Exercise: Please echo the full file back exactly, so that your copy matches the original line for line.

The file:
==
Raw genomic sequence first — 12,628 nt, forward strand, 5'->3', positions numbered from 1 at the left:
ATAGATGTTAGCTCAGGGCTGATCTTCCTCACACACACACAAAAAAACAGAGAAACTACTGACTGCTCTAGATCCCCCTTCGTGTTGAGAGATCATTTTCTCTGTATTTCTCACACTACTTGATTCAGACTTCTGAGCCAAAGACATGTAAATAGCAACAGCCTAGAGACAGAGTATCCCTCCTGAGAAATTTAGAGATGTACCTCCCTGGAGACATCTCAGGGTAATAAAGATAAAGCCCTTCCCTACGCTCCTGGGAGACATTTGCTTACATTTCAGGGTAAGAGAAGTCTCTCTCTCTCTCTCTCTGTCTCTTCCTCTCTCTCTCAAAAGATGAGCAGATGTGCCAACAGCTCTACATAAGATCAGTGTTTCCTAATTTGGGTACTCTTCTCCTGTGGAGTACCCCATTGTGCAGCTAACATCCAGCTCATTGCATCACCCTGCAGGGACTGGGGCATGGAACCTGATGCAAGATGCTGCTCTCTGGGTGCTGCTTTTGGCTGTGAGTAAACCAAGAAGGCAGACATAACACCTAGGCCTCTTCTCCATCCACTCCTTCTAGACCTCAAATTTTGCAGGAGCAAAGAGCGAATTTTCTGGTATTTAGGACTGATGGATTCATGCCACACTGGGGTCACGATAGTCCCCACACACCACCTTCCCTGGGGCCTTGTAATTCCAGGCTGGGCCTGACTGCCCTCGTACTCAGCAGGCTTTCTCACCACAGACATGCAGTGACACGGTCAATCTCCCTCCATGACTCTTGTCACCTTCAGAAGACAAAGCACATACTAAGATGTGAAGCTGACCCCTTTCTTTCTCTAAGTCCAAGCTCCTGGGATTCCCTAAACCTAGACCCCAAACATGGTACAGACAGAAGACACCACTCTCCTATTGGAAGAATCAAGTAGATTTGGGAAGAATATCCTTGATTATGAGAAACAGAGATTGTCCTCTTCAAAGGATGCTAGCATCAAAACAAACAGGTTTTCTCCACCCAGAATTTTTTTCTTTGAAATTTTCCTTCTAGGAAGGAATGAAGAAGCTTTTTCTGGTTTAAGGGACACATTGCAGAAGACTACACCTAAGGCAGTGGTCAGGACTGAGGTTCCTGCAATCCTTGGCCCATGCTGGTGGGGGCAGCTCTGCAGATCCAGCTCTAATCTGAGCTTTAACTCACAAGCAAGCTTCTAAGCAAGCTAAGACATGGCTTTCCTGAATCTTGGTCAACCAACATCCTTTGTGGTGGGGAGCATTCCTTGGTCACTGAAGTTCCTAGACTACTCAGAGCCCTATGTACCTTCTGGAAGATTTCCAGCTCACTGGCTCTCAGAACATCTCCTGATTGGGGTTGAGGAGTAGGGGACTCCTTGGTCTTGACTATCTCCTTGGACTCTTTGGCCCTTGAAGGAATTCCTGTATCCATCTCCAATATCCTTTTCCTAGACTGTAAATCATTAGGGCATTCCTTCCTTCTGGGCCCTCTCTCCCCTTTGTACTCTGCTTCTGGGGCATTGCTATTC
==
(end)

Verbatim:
Raw genomic sequence first — 12,628 nt, forward strand, 5'->3', positions numbered from 1 at the left:
ATAGATGTTAGCTCAGGGCTGATCTTCCTCACACACACACAAAAAAACAGAGAAACTACTGACTGCTCTAGATCCCCCTTCGTGTTGAGAGATCATTTTCTCTGTATTTCTCACACTACTTGATTCAGACTTCTGAGCCAAAGACATGTAAATAGCAACAGCCTAGAGACAGAGTATCCCTCCTGAGAAATTTAGAGATGTACCTCCCTGGAGACATCTCAGGGTAATAAAGATAAAGCCCTTCCCTACGCTCCTGGGAGACATTTGCTTACATTTCAGGGTAAGAGAAGTCTCTCTCTCTCTCTCTCTGTCTCTTCCTCTCTCTCTCAAAAGATGAGCAGATGTGCCAACAGCTCTACATAAGATCAGTGTTTCCTAATTTGGGTACTCTTCTCCTGTGGAGTACCCCATTGTGCAGCTAACATCCAGCTCATTGCATCACCCTGCAGGGACTGGGGCATGGAACCTGATGCAAGATGCTGCTCTCTGGGTGCTGCTTTTGGCTGTGAGTAAACCAAGAAGGCAGACATAACACCTAGGCCTCTTCTCCATCCACTCCTTCTAGACCTCAAATTTTGCAGGAGCAAAGAGCGAATTTTCTGGTATTTAGGACTGATGGATTCATGCCACACTGGGGTCACGATAGTCCCCACACACCACCTTCCCTGGGGCCTTGTAATTCCAGGCTGGGCCTGACTGCCCTCGTACTCAGCAGGCTTTCTCACCACAGACATGCAGTGACACGGTCAATCTCCCTCCATGACTCTTGTCACCTTCAGAAGACAAAGCACATACTAAGATGTGAAGCTGACCCCTTTCTTTCTCTAAGTCCAAGCTCCTGGGATTCCCTAAACCTAGACCCCAAACATGGTACAGACAGAAGACACCACTCTCCTATTGGAAGAATCAAGTAGATTTGGGAAGAATATCCTTGATTATGAGAAACAGAGATTGTCCTCTTCAAAGGATGCTAGCATCAAAACAAACAGGTTTTCTCCACCCAGAATTTTTTTCTTTGAAATTTTCCTTCTAGGAAGGAATGAAGAAGCTTTTTCTGGTTTAAGGGACACATTGCAGAAGACTACACCTAAGGCAGTGGTCAGGACTGAGGTTCCTGCAATCCTTGGCCCATGCTGGTGGGGGCAGCTCTGCAGATCCAGCTCTAATCTGAGCTTTAACTCACAAGCAAGCTTCTAAGCAAGCTAAGACATGGCTTTCCTGAATCTTGGTCAACCAACATCCTTTGTGGTGGGGAGCATTCCTTGGTCACTGAAGTTCCTAGACTACTCAGAGCCCTATGTACCTTCTGGAAGATTTCCAGCTCACTGGCTCTCAGAACATCTCCTGATTGGGGTTGAGGAGTAGGGGACTCCTTGGTCTTGACTATCTCCTTGGACTCTTTGGCCCTTGAAGGAATTCCTGTATCCATCTCCAATATCCTTTTCCTAGACTGTAAATCATTAGGGCATTCCTTCCTTCTGGGCCCTCTCTCCCCTTTGTACTCTGCTTCTGGGGCATTGCTATTC